IRELAND hit its banks with a hefty penalty to take loans off their hands and said they needed at least €22bn (£19.6m) in extra funds to recover from a property collapse that was worse than feared.
Last night revealed the discount on property loans Ireland’s National Asset Management Agency (NAMA) is taking from stricken banks and the scale of additional capitalisation needed as a result.
NAMA, the government’s so-called “bad bank”, said it would buy loans with a total nominal value of €81bn from what were the country’s three largest banks and two of its building societies.
The average discount on a first tranche of loans, to be transferred over the coming days, is 47 per cent – much more than the 30 per cent average estimated by the government last year for all loans acquired over the course of 2010.
The deeper discount reflects the magnitude of the property market collapse, particularly in the UK and Ireland, and finance minister Brian Lenihan acknowledged what the banks faced was huge.
“At every hand’s turn our worst fears have been surpassed,” he told parliament.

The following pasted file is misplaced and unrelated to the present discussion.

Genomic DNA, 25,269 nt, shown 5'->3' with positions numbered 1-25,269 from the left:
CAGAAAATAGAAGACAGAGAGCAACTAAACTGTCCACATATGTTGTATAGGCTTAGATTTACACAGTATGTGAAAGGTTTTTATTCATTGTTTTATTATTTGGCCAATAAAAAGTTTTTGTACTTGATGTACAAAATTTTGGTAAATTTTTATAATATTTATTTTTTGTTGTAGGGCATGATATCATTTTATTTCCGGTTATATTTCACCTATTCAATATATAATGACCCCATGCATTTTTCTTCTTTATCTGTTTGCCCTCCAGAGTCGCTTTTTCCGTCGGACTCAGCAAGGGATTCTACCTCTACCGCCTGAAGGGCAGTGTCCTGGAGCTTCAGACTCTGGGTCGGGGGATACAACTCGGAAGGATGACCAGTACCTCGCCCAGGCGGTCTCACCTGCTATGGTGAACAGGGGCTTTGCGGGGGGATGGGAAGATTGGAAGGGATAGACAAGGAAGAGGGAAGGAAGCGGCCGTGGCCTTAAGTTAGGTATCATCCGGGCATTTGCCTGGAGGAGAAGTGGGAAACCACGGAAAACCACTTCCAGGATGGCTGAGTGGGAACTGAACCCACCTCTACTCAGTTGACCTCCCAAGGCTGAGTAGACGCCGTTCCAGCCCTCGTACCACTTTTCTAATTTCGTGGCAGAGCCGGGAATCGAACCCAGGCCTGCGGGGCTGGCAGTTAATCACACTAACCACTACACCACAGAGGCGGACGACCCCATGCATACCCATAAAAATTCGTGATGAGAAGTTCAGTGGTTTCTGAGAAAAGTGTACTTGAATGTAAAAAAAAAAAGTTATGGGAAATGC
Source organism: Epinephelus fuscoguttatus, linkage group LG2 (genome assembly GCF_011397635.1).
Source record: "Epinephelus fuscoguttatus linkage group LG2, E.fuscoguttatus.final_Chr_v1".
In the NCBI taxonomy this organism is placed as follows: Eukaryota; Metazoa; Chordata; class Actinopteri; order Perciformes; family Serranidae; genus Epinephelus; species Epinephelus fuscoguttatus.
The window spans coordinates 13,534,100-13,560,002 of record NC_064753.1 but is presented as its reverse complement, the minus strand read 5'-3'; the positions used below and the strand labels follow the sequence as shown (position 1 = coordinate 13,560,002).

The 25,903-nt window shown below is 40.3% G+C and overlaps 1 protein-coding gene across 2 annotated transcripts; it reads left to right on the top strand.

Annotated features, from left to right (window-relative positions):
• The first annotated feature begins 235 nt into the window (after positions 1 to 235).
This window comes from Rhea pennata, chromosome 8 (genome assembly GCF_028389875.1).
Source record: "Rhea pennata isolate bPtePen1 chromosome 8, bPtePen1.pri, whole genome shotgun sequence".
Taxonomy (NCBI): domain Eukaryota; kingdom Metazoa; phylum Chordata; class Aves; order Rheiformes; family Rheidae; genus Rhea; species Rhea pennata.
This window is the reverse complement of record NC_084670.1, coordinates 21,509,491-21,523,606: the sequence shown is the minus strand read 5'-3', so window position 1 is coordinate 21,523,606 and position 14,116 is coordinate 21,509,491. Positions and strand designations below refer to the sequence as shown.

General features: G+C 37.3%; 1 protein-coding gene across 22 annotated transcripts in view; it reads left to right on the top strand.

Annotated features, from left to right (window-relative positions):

“The banks played fast and loose with the economic interests of this country,” he added, referring to “appalling lending decisions that will cost the taxpayer dearly for years to come”.
Fully nationalised Anglo Irish Bank needs the most by far – €8.3bn now and possibly a further €10bn in future.
Of the listed banks, Allied Irish Banks, Ireland’s second largest bank by market value, needs to raise €7.4bn of fresh capital, but it was given some time to sell assets before a decision on whether it needs another state bailout is made.
Even so, Lenihan said, the state might have to take a majority stake in AIB, whose shares have plunged over the past two days in anticipation of negative news.
AIB is to start selling assets immediately in the United States, Britain and in Poland, where it owns lender BZWBK, which it describes as “the jewel in its portfolio”.
City A.M. Reporter